“…our delegates greatly enjoyed your ability to portray President Thomas Jefferson
from a humorous yet meaningful perspective.”
Meetings Administrator, Iowa Association of Counties
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Haters gonna hate. *

I find our opposition is very willing to pluck feathers from Munroe [James Monroe], although not fond of sticking them into Livingston’s coat. the truth is, both have a just portion of merit, & were it necessary or proper it could be shewn that each has rendered peculiar services, & of important value. these grumblers too are very uneasy lest the administration should share some little credit for the acquisition, the whole of which they ascribe to the accident of war. they would be cruelly mortified could they see our files from May 1801, the first organisation of the administration, but more especially from April 1802.
To Horatio Gates, July 11, 1803

Patrick Lee’s Explanation
Like the tortoise, smart leaders know the value of slow and steady.
Gates (1727-1806), a controversial Revolutionary War general, wrote an effusive letter praising the President’s acquisition of Louisiana. He also made a strong recommendation for William Smith, son-in-law of former President John Adams, to be named as head of a new government to be formed in New Orleans.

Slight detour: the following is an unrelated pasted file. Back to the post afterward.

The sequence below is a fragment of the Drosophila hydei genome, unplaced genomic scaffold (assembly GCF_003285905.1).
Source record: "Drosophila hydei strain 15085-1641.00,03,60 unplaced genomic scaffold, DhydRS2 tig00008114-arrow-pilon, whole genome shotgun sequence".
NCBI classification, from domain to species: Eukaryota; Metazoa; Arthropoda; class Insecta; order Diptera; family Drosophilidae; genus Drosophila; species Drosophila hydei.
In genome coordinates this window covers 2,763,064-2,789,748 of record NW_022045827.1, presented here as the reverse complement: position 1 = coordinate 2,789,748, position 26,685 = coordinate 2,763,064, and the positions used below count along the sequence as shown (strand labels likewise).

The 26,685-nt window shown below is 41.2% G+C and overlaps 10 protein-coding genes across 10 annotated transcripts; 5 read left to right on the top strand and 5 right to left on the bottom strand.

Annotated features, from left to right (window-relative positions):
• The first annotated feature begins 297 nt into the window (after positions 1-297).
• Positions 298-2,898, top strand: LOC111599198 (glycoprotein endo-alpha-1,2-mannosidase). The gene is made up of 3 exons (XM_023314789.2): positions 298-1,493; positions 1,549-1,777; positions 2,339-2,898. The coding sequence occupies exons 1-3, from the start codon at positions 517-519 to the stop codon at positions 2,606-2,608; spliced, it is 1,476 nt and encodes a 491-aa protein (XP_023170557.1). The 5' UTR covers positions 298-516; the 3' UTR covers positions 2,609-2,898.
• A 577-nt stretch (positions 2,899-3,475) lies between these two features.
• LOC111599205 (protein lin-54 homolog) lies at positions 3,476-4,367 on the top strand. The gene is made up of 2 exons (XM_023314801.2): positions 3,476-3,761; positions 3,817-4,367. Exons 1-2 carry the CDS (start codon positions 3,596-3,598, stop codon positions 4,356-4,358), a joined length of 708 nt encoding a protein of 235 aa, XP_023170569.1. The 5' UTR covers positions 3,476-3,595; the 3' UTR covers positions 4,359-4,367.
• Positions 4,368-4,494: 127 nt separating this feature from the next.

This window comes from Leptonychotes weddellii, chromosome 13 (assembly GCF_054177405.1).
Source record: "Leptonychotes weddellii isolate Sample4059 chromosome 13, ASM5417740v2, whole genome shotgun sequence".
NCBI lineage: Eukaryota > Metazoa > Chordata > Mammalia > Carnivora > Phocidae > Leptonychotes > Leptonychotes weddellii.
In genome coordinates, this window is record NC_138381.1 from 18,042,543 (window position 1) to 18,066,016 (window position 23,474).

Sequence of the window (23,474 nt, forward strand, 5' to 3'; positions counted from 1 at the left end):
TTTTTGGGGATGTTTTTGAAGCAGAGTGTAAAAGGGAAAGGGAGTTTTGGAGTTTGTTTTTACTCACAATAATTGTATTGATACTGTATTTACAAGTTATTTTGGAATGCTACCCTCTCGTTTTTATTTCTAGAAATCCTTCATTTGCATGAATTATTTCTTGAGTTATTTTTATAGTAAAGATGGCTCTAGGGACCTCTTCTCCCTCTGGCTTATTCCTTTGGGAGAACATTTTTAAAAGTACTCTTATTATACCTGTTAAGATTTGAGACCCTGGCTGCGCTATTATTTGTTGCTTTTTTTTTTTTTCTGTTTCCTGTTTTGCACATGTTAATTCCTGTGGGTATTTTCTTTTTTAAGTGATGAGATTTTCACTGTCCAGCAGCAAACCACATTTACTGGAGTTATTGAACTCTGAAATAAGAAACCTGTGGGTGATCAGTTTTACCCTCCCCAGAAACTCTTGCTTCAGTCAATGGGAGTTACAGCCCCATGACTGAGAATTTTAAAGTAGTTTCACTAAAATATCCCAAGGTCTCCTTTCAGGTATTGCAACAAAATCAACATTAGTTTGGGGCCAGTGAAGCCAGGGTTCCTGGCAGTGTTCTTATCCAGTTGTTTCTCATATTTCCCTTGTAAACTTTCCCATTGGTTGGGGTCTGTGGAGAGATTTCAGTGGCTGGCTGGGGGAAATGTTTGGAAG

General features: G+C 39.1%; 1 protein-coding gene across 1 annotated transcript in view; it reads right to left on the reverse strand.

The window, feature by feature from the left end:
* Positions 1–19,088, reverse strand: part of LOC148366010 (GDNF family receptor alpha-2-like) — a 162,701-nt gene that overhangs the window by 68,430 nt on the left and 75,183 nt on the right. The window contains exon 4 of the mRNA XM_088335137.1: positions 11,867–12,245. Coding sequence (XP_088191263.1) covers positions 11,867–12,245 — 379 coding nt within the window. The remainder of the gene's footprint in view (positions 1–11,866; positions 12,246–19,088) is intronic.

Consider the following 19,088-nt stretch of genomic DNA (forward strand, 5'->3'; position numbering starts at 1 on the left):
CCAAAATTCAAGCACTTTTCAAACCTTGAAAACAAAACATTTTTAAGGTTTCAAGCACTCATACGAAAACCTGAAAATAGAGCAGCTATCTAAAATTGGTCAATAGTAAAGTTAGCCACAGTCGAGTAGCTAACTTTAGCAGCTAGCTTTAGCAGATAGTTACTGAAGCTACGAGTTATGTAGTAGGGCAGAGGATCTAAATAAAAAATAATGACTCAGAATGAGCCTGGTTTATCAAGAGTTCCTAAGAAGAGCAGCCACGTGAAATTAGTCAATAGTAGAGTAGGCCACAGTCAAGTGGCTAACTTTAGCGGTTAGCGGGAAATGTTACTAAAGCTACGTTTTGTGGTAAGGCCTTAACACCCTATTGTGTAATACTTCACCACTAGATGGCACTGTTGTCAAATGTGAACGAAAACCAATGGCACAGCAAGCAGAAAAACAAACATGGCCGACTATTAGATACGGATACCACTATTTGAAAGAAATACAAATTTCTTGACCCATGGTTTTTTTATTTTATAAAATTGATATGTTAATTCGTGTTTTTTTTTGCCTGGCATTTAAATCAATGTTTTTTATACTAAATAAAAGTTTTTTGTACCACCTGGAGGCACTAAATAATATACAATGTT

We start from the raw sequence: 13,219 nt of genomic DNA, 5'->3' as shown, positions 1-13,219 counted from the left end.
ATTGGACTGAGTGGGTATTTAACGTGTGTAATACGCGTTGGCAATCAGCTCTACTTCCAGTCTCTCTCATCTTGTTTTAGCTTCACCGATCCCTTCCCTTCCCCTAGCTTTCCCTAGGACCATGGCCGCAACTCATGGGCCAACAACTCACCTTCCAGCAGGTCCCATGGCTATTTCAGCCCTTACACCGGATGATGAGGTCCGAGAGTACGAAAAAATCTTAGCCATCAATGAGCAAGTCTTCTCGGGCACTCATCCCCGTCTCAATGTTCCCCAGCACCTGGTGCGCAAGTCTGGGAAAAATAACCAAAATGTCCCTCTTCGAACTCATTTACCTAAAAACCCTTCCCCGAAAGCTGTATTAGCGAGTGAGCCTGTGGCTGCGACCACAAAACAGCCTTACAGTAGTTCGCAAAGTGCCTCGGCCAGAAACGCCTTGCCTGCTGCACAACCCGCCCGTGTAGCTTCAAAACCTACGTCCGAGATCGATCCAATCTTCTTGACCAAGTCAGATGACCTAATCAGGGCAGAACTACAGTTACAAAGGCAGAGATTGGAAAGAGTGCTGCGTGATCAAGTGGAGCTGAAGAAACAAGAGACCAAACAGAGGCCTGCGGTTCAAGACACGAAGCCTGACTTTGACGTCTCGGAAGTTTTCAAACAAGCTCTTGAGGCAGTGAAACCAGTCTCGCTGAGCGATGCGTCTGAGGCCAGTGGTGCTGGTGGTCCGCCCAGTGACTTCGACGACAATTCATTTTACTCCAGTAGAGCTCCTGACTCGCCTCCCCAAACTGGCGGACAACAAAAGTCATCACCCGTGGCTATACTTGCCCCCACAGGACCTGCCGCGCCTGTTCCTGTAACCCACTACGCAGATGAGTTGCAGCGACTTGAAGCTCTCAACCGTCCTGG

Jefferson acknowldeged Gates’ praise, and in turn, gave credit to both of his ambassadors, Robert Livingston and James Monroe, for their essential roles in securing Louisiana. He noted the Federalist opponents not only criticized both men but were also unwilling to give his administration any credit for the happy result. They claimed it had come about as an accident, a by-product of pending war between France and England. What the detractors didn’t know was that for the previous two years, Jefferson’s administration had actively pursued every possible diplomatic effort to secure New Orleans and avoid war with France over use of the Mississippi River.

Jefferson did not comment on Gates’ recommendation of Smith, nor did he appoint him to the position.

“… should you wish to use us as a reference, feel free to do so.”
President, Linn State Technical College
College Presidents recommend Thomas Jefferson!
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*Songwriters: Taylor Swift / Max Martin / Karl Johan Schuster
Shake It Off lyrics © Kobalt Music Publishing Ltd., Sony/ATV Music Publishing LLC
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It is not necessary to lay blame when a mistake is made.

It appears that on the 31st. Mar. 1800. a paiment of cents & half cents was made into the treasury, which raised the whole amount paid in to more than 50,000. D. and that the Treasurer ought then forthwith to have announced it in the gazettes. consequently it ought, now that the omission is first percieved, to be forthwith announced … to avoid the appearance of blaming our predecessors within whose time the omission happened, I would not specify the date when the sum of 50,000. D. had been paid in …